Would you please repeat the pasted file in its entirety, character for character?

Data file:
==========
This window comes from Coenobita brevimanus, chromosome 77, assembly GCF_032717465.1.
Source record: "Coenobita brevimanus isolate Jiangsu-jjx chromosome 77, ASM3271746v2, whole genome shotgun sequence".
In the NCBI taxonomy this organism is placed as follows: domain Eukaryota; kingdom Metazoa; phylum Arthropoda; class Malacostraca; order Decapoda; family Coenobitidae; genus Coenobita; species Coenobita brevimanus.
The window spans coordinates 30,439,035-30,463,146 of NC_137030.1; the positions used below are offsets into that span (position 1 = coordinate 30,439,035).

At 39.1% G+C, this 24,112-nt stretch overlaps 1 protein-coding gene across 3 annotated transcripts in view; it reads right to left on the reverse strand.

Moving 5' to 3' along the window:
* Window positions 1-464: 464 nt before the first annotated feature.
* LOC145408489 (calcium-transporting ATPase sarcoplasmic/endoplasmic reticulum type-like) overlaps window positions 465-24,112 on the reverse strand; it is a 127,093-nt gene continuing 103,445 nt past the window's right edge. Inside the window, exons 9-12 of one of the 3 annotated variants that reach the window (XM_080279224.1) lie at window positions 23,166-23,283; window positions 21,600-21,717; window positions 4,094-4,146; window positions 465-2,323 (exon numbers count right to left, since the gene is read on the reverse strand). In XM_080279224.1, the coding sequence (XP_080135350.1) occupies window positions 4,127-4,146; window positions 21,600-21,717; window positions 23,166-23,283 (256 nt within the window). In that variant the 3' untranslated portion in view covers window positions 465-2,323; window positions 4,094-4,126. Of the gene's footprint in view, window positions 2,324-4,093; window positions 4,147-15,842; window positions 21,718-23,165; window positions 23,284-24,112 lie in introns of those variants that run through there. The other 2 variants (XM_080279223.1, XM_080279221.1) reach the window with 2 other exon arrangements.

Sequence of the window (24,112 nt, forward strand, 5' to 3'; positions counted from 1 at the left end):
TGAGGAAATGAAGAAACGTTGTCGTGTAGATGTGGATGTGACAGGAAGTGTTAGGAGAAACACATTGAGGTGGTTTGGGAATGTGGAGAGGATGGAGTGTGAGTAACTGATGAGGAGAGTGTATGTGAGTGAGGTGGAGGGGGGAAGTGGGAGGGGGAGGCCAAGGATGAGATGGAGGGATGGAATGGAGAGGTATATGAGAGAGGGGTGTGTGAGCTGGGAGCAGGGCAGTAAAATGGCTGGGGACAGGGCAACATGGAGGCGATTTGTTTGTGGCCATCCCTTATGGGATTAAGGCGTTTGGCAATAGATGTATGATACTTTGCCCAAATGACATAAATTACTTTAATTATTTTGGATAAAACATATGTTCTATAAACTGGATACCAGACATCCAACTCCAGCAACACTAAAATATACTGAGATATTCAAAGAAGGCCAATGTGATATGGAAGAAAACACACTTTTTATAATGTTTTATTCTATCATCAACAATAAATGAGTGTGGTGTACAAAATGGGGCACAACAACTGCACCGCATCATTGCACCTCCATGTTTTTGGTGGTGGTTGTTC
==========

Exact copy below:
This window comes from Coenobita brevimanus, chromosome 77, assembly GCF_032717465.1.
Source record: "Coenobita brevimanus isolate Jiangsu-jjx chromosome 77, ASM3271746v2, whole genome shotgun sequence".
In the NCBI taxonomy this organism is placed as follows: domain Eukaryota; kingdom Metazoa; phylum Arthropoda; class Malacostraca; order Decapoda; family Coenobitidae; genus Coenobita; species Coenobita brevimanus.
The window spans coordinates 30,439,035-30,463,146 of NC_137030.1; the positions used below are offsets into that span (position 1 = coordinate 30,439,035).

At 39.1% G+C, this 24,112-nt stretch overlaps 1 protein-coding gene across 3 annotated transcripts in view; it reads right to left on the reverse strand.

Moving 5' to 3' along the window:
* Window positions 1-464: 464 nt before the first annotated feature.
* LOC145408489 (calcium-transporting ATPase sarcoplasmic/endoplasmic reticulum type-like) overlaps window positions 465-24,112 on the reverse strand; it is a 127,093-nt gene continuing 103,445 nt past the window's right edge. Inside the window, exons 9-12 of one of the 3 annotated variants that reach the window (XM_080279224.1) lie at window positions 23,166-23,283; window positions 21,600-21,717; window positions 4,094-4,146; window positions 465-2,323 (exon numbers count right to left, since the gene is read on the reverse strand). In XM_080279224.1, the coding sequence (XP_080135350.1) occupies window positions 4,127-4,146; window positions 21,600-21,717; window positions 23,166-23,283 (256 nt within the window). In that variant the 3' untranslated portion in view covers window positions 465-2,323; window positions 4,094-4,126. Of the gene's footprint in view, window positions 2,324-4,093; window positions 4,147-15,842; window positions 21,718-23,165; window positions 23,284-24,112 lie in introns of those variants that run through there. The other 2 variants (XM_080279223.1, XM_080279221.1) reach the window with 2 other exon arrangements.

Sequence of the window (24,112 nt, forward strand, 5' to 3'; positions counted from 1 at the left end):
TGAGGAAATGAAGAAACGTTGTCGTGTAGATGTGGATGTGACAGGAAGTGTTAGGAGAAACACATTGAGGTGGTTTGGGAATGTGGAGAGGATGGAGTGTGAGTAACTGATGAGGAGAGTGTATGTGAGTGAGGTGGAGGGGGGAAGTGGGAGGGGGAGGCCAAGGATGAGATGGAGGGATGGAATGGAGAGGTATATGAGAGAGGGGTGTGTGAGCTGGGAGCAGGGCAGTAAAATGGCTGGGGACAGGGCAACATGGAGGCGATTTGTTTGTGGCCATCCCTTATGGGATTAAGGCGTTTGGCAATAGATGTATGATACTTTGCCCAAATGACATAAATTACTTTAATTATTTTGGATAAAACATATGTTCTATAAACTGGATACCAGACATCCAACTCCAGCAACACTAAAATATACTGAGATATTCAAAGAAGGCCAATGTGATATGGAAGAAAACACACTTTTTATAATGTTTTATTCTATCATCAACAATAAATGAGTGTGGTGTACAAAATGGGGCACAACAACTGCACCGCATCATTGCACCTCCATGTTTTTGGTGGTGGTTGTTC